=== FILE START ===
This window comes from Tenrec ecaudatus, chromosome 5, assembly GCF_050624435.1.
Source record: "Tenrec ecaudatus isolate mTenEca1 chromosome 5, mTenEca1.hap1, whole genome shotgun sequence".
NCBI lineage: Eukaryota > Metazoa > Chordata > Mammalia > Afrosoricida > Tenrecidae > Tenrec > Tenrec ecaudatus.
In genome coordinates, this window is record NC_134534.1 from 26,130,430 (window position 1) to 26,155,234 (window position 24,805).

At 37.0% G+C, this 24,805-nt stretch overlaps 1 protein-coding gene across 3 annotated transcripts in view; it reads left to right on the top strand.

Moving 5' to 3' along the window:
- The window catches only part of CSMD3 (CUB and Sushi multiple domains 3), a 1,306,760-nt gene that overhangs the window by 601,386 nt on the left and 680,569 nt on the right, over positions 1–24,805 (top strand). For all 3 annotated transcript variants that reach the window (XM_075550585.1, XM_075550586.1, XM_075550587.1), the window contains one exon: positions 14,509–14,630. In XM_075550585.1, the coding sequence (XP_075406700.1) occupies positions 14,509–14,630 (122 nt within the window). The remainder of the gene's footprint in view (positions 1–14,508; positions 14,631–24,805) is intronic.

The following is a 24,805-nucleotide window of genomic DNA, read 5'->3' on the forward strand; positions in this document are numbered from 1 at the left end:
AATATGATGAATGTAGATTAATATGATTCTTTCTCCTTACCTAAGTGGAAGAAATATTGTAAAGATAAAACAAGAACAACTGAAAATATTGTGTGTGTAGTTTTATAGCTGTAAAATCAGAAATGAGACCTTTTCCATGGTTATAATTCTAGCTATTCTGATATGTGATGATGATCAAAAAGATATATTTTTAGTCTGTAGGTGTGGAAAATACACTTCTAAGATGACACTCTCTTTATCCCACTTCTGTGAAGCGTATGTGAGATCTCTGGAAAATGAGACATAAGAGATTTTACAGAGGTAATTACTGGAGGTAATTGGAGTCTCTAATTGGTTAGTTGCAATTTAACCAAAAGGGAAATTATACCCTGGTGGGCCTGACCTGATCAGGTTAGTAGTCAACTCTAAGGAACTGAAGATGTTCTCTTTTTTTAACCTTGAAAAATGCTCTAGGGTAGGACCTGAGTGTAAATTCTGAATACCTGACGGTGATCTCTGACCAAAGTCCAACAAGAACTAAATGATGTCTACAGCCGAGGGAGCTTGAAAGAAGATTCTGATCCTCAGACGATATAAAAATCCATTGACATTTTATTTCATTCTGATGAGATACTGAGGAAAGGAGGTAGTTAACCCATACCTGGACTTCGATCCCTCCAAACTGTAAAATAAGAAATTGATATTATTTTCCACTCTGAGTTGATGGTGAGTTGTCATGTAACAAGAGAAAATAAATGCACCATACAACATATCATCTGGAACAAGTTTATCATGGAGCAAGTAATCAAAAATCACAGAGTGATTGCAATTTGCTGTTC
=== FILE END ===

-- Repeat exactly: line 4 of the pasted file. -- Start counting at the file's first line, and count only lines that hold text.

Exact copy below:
In genome coordinates, this window is record NC_134534.1 from 26,130,430 (window position 1) to 26,155,234 (window position 24,805).